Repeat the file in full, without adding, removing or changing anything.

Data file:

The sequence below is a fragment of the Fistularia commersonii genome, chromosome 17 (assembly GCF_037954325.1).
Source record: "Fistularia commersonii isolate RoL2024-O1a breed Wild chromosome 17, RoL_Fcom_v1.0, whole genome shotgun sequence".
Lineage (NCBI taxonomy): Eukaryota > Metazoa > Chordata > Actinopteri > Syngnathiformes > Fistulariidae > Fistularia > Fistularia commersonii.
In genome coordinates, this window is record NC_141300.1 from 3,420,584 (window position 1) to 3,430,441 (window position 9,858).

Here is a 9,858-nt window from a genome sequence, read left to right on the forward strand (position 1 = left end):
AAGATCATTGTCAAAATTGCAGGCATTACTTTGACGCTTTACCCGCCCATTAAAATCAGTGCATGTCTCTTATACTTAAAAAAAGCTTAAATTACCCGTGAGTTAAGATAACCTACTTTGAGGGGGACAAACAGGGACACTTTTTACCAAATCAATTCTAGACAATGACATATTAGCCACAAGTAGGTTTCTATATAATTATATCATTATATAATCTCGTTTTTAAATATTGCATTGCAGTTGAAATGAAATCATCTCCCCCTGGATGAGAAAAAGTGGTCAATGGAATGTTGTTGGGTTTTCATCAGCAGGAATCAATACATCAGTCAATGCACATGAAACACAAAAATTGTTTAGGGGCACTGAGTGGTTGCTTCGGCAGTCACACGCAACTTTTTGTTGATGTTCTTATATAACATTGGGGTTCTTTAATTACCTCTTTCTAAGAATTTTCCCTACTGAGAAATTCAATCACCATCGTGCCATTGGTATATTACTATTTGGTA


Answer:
The sequence below is a fragment of the Fistularia commersonii genome, chromosome 17 (assembly GCF_037954325.1).
Source record: "Fistularia commersonii isolate RoL2024-O1a breed Wild chromosome 17, RoL_Fcom_v1.0, whole genome shotgun sequence".
Lineage (NCBI taxonomy): Eukaryota > Metazoa > Chordata > Actinopteri > Syngnathiformes > Fistulariidae > Fistularia > Fistularia commersonii.
In genome coordinates, this window is record NC_141300.1 from 3,420,584 (window position 1) to 3,430,441 (window position 9,858).

Here is a 9,858-nt window from a genome sequence, read left to right on the forward strand (position 1 = left end):
AAGATCATTGTCAAAATTGCAGGCATTACTTTGACGCTTTACCCGCCCATTAAAATCAGTGCATGTCTCTTATACTTAAAAAAAGCTTAAATTACCCGTGAGTTAAGATAACCTACTTTGAGGGGGACAAACAGGGACACTTTTTACCAAATCAATTCTAGACAATGACATATTAGCCACAAGTAGGTTTCTATATAATTATATCATTATATAATCTCGTTTTTAAATATTGCATTGCAGTTGAAATGAAATCATCTCCCCCTGGATGAGAAAAAGTGGTCAATGGAATGTTGTTGGGTTTTCATCAGCAGGAATCAATACATCAGTCAATGCACATGAAACACAAAAATTGTTTAGGGGCACTGAGTGGTTGCTTCGGCAGTCACACGCAACTTTTTGTTGATGTTCTTATATAACATTGGGGTTCTTTAATTACCTCTTTCTAAGAATTTTCCCTACTGAGAAATTCAATCACCATCGTGCCATTGGTATATTACTATTTGGTA